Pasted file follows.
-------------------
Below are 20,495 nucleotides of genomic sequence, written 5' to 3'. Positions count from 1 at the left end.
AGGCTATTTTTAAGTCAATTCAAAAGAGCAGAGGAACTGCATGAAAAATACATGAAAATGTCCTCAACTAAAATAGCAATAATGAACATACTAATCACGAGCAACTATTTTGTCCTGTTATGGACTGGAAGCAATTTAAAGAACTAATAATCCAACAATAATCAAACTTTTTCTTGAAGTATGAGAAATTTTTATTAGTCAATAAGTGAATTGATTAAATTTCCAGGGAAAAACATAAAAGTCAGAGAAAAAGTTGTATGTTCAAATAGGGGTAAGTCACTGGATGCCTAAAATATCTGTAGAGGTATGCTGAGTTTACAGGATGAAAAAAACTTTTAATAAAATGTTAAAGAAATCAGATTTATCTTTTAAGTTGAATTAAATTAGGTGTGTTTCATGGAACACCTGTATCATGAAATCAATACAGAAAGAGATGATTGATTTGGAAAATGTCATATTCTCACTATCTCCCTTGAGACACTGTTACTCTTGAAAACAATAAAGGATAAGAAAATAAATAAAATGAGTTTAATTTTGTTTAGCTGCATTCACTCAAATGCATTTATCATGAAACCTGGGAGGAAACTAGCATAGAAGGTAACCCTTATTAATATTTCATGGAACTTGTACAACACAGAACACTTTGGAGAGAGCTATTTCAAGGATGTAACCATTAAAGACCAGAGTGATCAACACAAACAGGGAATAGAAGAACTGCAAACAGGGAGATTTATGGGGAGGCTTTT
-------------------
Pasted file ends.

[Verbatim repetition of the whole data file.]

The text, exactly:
Below are 20,495 nucleotides of genomic sequence, written 5' to 3'. Positions count from 1 at the left end.
AGGCTATTTTTAAGTCAATTCAAAAGAGCAGAGGAACTGCATGAAAAATACATGAAAATGTCCTCAACTAAAATAGCAATAATGAACATACTAATCACGAGCAACTATTTTGTCCTGTTATGGACTGGAAGCAATTTAAAGAACTAATAATCCAACAATAATCAAACTTTTTCTTGAAGTATGAGAAATTTTTATTAGTCAATAAGTGAATTGATTAAATTTCCAGGGAAAAACATAAAAGTCAGAGAAAAAGTTGTATGTTCAAATAGGGGTAAGTCACTGGATGCCTAAAATATCTGTAGAGGTATGCTGAGTTTACAGGATGAAAAAAACTTTTAATAAAATGTTAAAGAAATCAGATTTATCTTTTAAGTTGAATTAAATTAGGTGTGTTTCATGGAACACCTGTATCATGAAATCAATACAGAAAGAGATGATTGATTTGGAAAATGTCATATTCTCACTATCTCCCTTGAGACACTGTTACTCTTGAAAACAATAAAGGATAAGAAAATAAATAAAATGAGTTTAATTTTGTTTAGCTGCATTCACTCAAATGCATTTATCATGAAACCTGGGAGGAAACTAGCATAGAAGGTAACCCTTATTAATATTTCATGGAACTTGTACAACACAGAACACTTTGGAGAGAGCTATTTCAAGGATGTAACCATTAAAGACCAGAGTGATCAACACAAACAGGGAATAGAAGAACTGCAAACAGGGAGATTTATGGGGAGGCTTTT